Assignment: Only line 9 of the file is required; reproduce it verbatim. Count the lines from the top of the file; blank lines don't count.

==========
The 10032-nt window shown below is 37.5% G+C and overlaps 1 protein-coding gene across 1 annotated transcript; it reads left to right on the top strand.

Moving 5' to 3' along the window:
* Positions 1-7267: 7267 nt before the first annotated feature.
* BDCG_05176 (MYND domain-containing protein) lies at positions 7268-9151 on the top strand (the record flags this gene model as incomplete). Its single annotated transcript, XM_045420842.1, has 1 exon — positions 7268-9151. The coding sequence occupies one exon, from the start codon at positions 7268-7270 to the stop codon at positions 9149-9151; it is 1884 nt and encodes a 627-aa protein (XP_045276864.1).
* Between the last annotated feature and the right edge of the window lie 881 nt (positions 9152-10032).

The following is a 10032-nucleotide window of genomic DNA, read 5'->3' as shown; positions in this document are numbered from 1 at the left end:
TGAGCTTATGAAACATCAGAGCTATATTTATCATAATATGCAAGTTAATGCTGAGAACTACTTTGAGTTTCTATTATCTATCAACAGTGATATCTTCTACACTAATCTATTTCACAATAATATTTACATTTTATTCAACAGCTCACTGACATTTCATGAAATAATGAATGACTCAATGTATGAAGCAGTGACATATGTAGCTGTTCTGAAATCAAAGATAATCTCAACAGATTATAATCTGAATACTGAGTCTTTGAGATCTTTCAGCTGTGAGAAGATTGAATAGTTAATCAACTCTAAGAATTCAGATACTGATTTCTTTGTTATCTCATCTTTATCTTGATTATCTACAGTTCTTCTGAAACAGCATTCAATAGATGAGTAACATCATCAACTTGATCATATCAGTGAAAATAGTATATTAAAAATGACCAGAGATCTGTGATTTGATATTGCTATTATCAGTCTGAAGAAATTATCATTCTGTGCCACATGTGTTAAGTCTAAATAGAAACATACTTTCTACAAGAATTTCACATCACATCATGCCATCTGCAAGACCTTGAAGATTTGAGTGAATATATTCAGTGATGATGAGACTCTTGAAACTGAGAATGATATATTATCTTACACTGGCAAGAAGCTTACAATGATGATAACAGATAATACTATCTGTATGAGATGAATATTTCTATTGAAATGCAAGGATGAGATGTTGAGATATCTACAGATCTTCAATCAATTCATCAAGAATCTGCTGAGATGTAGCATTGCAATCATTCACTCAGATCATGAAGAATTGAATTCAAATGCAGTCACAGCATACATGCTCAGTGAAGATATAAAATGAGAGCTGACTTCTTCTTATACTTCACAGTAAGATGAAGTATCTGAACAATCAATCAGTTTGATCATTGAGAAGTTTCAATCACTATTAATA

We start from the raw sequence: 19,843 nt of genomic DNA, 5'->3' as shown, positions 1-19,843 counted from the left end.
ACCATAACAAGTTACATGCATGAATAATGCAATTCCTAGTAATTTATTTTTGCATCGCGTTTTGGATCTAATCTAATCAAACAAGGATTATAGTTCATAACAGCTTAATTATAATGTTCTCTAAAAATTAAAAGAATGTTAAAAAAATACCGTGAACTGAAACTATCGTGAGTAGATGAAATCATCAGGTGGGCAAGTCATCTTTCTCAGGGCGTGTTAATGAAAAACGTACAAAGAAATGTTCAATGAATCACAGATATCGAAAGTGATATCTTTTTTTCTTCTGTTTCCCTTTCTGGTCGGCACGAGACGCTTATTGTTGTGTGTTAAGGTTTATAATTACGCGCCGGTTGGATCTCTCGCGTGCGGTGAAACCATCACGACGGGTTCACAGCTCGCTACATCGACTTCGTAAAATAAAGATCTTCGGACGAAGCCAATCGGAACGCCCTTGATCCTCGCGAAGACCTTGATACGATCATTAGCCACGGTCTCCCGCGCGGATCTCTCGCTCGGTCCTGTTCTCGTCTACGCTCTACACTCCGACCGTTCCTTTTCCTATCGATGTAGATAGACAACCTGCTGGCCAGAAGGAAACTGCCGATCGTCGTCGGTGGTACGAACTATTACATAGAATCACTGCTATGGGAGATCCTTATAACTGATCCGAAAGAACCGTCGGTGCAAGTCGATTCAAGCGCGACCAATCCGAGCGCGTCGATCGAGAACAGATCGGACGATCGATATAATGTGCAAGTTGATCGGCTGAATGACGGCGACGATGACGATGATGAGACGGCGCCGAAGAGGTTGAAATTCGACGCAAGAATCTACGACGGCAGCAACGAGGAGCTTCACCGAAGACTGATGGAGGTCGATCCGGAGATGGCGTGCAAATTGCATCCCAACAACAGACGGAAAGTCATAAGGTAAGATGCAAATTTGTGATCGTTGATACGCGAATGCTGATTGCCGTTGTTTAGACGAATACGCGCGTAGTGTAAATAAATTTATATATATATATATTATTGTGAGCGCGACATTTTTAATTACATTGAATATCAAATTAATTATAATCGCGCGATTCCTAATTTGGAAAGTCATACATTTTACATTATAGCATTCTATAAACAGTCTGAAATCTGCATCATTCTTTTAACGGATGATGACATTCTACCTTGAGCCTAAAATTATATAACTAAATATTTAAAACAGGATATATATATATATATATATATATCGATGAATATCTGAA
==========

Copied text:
ACCATAACAAGTTACATGCATGAATAATGCAATTCCTAGTAATTTATTTTTGCATCGCGTTTTGGATCTAATCTAATCAAACAAGGATTATAGTTCATAACAGCTTAATTATAATGTTCTCTAAAAATTAAAAGAATGTTAAAAAAATACCGTGAACTGAAACTATCGTGAGTAGATGAAATCATCAGGTGGGCAAGTCATCTTTCTCAGGGCGTGTTAATGAAAAACGTACAAAGAAATGTTCAATGAATCACAGATATCGAAAGTGATATCTTTTTTTCTTCTGTTTCCCTTTCTGGTCGGCACGAGACGCTTATTGTTGTGTGTTAAGGTTTATAATTACGCGCCGGTTGGATCTCTCGCGTGCGGTGAAACCATCACGACGGGTTCACAGCTCGCTACATCGACTTCGTAAAATAAAGATCTTCGGACGAAGCCAATCGGAACGCCCTTGATCCTCGCGAAGACCTTGATACGATCATTAGCCACGGTCTCCCGCGCGGATCTCTCGCTCGGTCCTGTTCTCGTCTACGCTCTACACTCCGACCGTTCCTTTTCCTATCGATGTAGATAGACAACCTGCTGGCCAGAAGGAAACTGCCGATCGTCGTCGGTGGTACGAACTATTACATAGAATCACTGCTATGGGAGATCCTTATAACTGATCCGAAAGAACCGTCGGTGCAAGTCGATTCAAGCGCGACCAATCCGAGCGCGTCGATCGAGAACAGATCGGACGATCGATATAATGTGCAAGTTGATCGGCTGAATGACGGCGACGATGACGATGATGAGACGGCGCCGAAGAGGTTGAAATTCGACGCAAGAATCTACGACGGCAGCAACGAGGAGCTTCACCGAAGACTGATGGAGGTCGATCCGGAGATGGCGTGCAAATTGCATCCCAACAACAGACGGAAAGTCATAAGGTAAGATGCAAATTTGTGATCGTTGATACGCGAATGCTGATTGCCGTTGTTTAGACGAATACGCGCGTAGTGTAAATAAATTTATATATATATATATTATTGTGAGCGCGACATTTTTAATTACATTGAATATCAAATTAATTATAATCGCGCGATTCCTAATTTGGAAAGTCATACATTTTACATTATAGCATTCTATAAACAGTCTGAAATCTGCATCATTCTTTTAACGGATGATGACATTCTACCTTGAGCCTAAAATTATATAACTAAATATTTAAAACAGGATATATATATATATATATATATATCGATGAATATCTGAA